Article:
One recent project getting a lot of attention is the renovation of the Elks Building at 921 11th St. in downtown Sacramento.

Owner Steve Ayers has received praise for ripping out wallboard and T-bar acoustic ceilings to expose the 1926 building's ornate ceilings and walls that have been hidden for 30-plus years.

But architect Dean Unger sticks up for the remodel in the 1970s.

"I designed all the renovation work with Bill Cook," Unger said. "If it wasn't for us, they would have had to tear the building down."

Unger said the original interior had been gorgeous, but in the 1970s, downtown Sacramento didn't provide enough tenants willing to cover the cost of an ornate -- and high-priced -- restoration.

"We finally threw up our hands and said if we are going to turn this thing around, we have to hang some ceilings," Unger said.

The building was filled with small rooms designed to house retired gentlemen on the fourth floor and above. Unger said he opened it up as much as he could, turning the floors into plain vanilla offices in order to make the building economically feasible. He was required to add a staircase but didn't want to diminish the leasable space, so he put a steel stair tower outside the north wall.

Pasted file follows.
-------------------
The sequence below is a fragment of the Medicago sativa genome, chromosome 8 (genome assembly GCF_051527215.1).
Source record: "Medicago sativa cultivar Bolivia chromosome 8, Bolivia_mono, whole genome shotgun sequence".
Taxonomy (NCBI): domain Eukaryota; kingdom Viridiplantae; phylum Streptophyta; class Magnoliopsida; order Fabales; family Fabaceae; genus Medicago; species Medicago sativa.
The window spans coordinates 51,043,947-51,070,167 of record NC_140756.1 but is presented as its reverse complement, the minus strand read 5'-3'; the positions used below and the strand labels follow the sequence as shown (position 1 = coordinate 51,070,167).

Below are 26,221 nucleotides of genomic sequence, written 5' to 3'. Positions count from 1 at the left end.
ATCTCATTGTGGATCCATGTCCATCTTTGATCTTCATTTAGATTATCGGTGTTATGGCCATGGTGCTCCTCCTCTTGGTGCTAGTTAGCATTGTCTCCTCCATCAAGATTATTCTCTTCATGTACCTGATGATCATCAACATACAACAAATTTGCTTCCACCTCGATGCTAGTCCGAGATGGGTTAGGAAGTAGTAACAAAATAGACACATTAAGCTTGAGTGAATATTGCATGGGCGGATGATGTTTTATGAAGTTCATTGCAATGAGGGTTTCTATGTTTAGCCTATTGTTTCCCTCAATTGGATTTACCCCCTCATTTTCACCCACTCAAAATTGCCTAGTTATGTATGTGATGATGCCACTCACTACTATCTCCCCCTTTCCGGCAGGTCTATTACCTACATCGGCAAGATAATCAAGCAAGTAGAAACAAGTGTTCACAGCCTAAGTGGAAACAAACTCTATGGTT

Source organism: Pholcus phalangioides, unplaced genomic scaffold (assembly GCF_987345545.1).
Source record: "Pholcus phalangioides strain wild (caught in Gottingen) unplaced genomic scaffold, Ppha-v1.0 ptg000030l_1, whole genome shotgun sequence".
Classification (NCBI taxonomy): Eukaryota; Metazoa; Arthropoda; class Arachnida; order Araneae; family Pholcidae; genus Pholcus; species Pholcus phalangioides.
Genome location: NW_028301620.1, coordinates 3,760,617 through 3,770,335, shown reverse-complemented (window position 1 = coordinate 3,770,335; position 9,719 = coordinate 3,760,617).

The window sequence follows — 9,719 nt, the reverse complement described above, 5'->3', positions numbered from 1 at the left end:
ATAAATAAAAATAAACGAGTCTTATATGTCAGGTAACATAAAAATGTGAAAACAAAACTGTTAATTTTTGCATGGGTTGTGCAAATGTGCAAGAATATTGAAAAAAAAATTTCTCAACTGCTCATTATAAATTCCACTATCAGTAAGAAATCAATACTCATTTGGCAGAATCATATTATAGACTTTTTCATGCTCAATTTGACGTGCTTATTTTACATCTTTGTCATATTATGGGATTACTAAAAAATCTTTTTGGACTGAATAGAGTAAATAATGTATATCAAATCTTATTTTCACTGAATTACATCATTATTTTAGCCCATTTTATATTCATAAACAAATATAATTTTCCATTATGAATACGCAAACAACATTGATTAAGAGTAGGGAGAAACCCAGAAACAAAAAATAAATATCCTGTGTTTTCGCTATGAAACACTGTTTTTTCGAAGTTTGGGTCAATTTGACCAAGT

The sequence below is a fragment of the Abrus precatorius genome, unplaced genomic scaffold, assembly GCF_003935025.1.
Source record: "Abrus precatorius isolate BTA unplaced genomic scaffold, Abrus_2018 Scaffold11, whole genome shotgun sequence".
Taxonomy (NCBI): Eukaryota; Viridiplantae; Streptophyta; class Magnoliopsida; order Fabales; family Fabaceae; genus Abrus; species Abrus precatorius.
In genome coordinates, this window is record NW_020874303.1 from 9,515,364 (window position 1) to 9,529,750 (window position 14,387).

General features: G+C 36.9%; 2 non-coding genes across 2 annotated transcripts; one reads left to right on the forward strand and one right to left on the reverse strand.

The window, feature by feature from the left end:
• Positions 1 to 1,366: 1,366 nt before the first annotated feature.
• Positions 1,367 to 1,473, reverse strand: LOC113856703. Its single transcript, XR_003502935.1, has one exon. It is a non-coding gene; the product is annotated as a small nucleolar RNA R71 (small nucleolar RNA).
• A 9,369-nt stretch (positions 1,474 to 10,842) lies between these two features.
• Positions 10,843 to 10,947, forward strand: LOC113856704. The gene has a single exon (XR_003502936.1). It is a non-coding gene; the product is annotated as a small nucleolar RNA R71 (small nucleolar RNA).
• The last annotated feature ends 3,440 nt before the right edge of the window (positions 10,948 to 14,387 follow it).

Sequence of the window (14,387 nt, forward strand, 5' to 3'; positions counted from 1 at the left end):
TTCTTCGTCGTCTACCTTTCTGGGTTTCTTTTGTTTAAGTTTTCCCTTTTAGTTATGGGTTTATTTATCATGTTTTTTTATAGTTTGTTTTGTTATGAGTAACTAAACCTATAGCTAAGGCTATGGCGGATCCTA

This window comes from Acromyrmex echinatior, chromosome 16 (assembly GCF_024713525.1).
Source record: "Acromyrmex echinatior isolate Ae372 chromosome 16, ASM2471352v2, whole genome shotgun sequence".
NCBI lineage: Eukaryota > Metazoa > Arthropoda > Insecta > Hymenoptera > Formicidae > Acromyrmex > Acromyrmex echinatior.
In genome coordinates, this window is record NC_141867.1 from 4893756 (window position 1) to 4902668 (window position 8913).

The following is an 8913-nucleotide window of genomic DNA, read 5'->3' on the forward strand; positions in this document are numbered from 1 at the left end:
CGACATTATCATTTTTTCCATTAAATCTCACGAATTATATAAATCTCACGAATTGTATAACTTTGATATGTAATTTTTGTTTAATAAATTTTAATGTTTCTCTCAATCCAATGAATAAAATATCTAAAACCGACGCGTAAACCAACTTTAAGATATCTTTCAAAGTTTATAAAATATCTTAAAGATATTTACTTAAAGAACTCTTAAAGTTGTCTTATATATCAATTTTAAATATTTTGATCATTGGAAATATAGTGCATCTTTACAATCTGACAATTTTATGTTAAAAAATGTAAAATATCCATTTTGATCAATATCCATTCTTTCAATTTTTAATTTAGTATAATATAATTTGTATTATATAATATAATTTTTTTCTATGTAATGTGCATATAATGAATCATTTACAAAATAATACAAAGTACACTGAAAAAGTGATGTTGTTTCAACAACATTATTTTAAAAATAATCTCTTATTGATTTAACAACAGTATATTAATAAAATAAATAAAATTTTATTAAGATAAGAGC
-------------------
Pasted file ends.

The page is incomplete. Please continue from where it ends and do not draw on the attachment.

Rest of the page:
"As it was, we poured a lot of money into it and sold it, and didn't make anything," he said.

Today, there's a market for the kind of beaux-arts architectural restoration that Ayers is completing, with 14,000 square feet of retail and 70,000 square feet of offices. Even so, Ayers has limits.

"Being in the business of development, we do have to make a margin. There is a balance we have to strike," he said. "While we would like to bring it back to its full grandeur, we realize some things are not practical."

For some particular areas within the building, Ayers has gone beyond the point where he expects to recover the cost of restoration. But looking at the building as an entire package, he said it's worth the price.

"I've been told it couldn't be done, but I'm here to tell you it can be done," he said.

Creature comforts
While the challenges will vary from building to building, the "must haves" are fairly consistent.

At the top of the list is comfort, Unger said.

That typically means ripping out the old heating and air conditioning systems.

Second is a quiet environment. Extra insulation in the walls can help, as can a thick carpet. But there are other tools, Unger said, such as white-noise generators.

Also, where possible, renovators should knock down walls. The modern office uses cubicles and workstations.

And they should pay special attention to the front entrance.

"Any Realtor will tell you that the first impression you get is in the lobby," Unger said. "Once you get past the lobby, you can do about anything."

It sounds simple, until the owner starts to factor in the cost. If the building is old enough, historic preservation also becomes an issue.

What to do, for instance, when high, ornate ceilings don't provide room for new air conditioning ductwork? That's when the owner, architect and contractors have to make some tough decisions.

"You want to provide the tenant with a finished product, but you don't need to go overboard," said Joe Kerekgyarto, vice president of estimating for John F. Otto Inc. in Sacramento. "There are a lot of things you can come up with that could lighten the load on their pocketbook."